Would you say you’re a good writer? Or a bad one?
This was the question Entrepreneur’s editor in chief Jason Feifer, host of the Build for Tomorrow podcast, posted on LinkedIn recently.
OK, I’ll bite, I thought. I selected “good.”
Here were the poll results:
Wow — More than half thought they were good, and in total, 83% considered themselves either good or, at the very least, not bad.
Feifer cites a report that found one third of employees at America’s blue-chip companies are bad writers — and companies spend more than $3 billion a year teaching them writing.
So what’s the problem?
Everyone loves to blame texting, or the internet as a whole for why “young people today can’t write.”
The idea that everything was better in the Good Old Days rarely holds up as true, and in this case, with regard to writing, isn’t true. Especially when we try to pin all our troubles on “tech,” which has been around for all of five minutes. (Before that, people blamed TV. And romantic novels. Even newspapers.)
Feifer explains how a decision back in the late 19th century changed how writing was taught and even defined, and how we never quite recovered. He unpacks all of it in a recent episode of his podcast (“Why People Can’t Write and How to Fix That”) which you seriously have to listen to.
The boiled-down version:
The educational system missed an opportunity to actually teach writing in a meaningful way. Schools began “requiring” that students be able to write, and measuring their ability…before they knew the how and why of actually teaching it in a meaningful way.
Harvard believed it was their job to teach Great Literature, not teach students to write.
So what did they do? They took the lowest-scoring people and stuck them in remedial writing…which no one wanted to teach. So imagine how great those classes were.
Our educational system screwed the pooch on this one. And as a result, lots and lots of people to this day feel stunted, stilted, and stuck when it comes to putting words on a page.
But. Regardless of whether you grew up liking, loathing, or fearing the process of writing, or wondering why in hell you’d need it (like algebra), you can discover, or re-discover, the joy of writing and its effect.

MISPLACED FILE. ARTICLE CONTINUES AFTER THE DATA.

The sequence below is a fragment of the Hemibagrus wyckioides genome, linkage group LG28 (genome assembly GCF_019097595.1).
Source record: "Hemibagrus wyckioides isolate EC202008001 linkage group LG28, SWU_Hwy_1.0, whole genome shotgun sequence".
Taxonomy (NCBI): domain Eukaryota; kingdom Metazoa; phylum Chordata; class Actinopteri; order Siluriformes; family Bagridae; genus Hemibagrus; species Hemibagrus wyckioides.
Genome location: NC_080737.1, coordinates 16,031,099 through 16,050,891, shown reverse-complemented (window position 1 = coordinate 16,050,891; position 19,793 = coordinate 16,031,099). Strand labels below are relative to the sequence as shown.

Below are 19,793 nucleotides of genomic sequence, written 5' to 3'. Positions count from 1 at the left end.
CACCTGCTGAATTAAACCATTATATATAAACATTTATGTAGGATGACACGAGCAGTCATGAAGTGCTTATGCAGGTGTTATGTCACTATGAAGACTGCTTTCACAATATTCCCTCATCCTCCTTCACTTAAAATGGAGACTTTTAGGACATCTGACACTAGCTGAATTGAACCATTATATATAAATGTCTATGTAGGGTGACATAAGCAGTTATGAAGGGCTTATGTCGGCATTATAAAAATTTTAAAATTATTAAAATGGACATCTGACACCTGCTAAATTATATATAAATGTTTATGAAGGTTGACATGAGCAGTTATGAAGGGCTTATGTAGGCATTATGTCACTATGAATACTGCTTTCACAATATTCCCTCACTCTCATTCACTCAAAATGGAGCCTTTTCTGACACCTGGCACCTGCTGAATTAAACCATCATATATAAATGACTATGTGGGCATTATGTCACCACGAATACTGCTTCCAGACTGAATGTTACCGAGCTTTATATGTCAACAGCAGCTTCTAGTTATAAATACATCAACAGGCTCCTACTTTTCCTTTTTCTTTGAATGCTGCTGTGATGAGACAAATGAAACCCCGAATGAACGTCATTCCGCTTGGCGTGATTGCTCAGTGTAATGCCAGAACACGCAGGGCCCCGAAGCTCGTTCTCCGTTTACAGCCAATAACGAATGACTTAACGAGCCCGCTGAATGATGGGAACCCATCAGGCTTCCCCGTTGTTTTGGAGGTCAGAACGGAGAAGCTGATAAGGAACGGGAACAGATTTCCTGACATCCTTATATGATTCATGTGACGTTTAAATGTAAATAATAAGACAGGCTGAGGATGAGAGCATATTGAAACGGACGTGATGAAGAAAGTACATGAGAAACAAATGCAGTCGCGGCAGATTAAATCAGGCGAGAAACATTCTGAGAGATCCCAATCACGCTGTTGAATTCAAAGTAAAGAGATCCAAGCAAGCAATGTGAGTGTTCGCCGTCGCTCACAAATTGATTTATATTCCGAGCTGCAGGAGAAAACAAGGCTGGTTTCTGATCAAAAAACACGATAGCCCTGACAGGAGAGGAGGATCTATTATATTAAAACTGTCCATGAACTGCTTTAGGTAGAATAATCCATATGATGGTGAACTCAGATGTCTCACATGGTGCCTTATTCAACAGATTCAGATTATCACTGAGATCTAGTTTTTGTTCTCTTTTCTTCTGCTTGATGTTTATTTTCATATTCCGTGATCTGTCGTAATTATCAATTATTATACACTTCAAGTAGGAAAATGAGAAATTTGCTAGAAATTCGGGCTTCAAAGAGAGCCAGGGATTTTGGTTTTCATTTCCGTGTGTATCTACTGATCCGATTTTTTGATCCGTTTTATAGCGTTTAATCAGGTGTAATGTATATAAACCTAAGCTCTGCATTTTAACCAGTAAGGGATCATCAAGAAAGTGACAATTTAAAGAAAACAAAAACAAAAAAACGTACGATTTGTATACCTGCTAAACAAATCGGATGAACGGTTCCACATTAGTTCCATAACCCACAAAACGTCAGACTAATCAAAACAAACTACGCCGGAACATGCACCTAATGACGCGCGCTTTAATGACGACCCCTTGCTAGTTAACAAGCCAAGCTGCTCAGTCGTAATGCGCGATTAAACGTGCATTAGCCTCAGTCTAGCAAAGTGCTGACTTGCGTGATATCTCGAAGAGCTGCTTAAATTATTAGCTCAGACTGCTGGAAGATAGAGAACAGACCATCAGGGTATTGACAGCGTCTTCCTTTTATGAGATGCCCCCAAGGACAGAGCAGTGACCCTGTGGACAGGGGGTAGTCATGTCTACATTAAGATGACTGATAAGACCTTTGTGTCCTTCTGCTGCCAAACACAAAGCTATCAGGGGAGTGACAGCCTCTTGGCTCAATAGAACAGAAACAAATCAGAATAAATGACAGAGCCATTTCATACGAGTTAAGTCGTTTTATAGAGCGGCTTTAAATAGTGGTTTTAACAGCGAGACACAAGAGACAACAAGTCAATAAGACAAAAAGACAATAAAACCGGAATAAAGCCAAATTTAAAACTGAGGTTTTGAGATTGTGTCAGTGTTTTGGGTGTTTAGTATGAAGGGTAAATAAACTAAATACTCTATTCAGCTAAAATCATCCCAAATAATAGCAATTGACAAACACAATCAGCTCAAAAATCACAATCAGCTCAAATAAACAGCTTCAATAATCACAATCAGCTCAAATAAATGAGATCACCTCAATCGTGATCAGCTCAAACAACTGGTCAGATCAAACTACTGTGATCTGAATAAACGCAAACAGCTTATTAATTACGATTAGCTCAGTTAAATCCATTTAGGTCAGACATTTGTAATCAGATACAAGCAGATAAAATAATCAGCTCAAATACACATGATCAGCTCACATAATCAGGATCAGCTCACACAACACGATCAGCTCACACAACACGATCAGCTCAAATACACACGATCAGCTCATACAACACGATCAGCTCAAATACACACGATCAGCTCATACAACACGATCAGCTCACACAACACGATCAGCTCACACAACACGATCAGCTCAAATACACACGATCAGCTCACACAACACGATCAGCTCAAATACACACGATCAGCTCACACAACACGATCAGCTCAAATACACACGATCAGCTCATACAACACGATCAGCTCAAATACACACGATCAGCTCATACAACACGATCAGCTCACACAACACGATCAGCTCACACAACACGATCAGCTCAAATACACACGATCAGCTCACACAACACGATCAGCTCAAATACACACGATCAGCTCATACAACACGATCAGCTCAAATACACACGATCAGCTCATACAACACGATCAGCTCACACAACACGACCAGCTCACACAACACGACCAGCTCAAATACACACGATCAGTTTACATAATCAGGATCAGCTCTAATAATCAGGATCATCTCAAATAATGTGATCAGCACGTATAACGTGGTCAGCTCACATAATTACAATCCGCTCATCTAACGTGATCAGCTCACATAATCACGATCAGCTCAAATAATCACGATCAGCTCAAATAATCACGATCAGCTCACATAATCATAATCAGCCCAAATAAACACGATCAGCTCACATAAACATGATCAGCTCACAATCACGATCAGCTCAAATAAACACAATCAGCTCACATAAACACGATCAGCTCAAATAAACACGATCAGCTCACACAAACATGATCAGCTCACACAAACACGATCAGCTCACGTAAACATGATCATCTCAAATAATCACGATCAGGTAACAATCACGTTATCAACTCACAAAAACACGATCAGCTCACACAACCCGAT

Because those who can effectively, powerfully persuade from the page will always have a huge advantage over those who don’t.
And fact is, if you can read, you can write. You’re not missing a special gene or talent. It’s not your fault you feel stuck, it’s not any one teacher’s fault, and it certainly isn’t Apple’s fault.
If you want to not just improve your own writing, but also enjoy it—yes I mean that—consider joining me for The Sprint, which starts THIS week!
I started this program at the height of the pandemic, and it has grown to be my most popular program.
Why? For six weeks, you get to:
…Write in real time with us, to a prompt. Every week, even twice a week if you like.
…Practice expressing your ideas and stories. You’ll get them out of your head, onto the page, and into the world on any platform or stage you like.
…Discover your own strengths as a writer. There’s no reason you can’t write; you’ve been taught, and told, the wrong things.
…Share your work in a non-competitive, criticism-free environment. And get the kind of feedback you should have been getting all along.
…Feel better, clearer, braver, bolder about your work and about sharing it.
Learn more about the Sprint here (Club members save 10%!).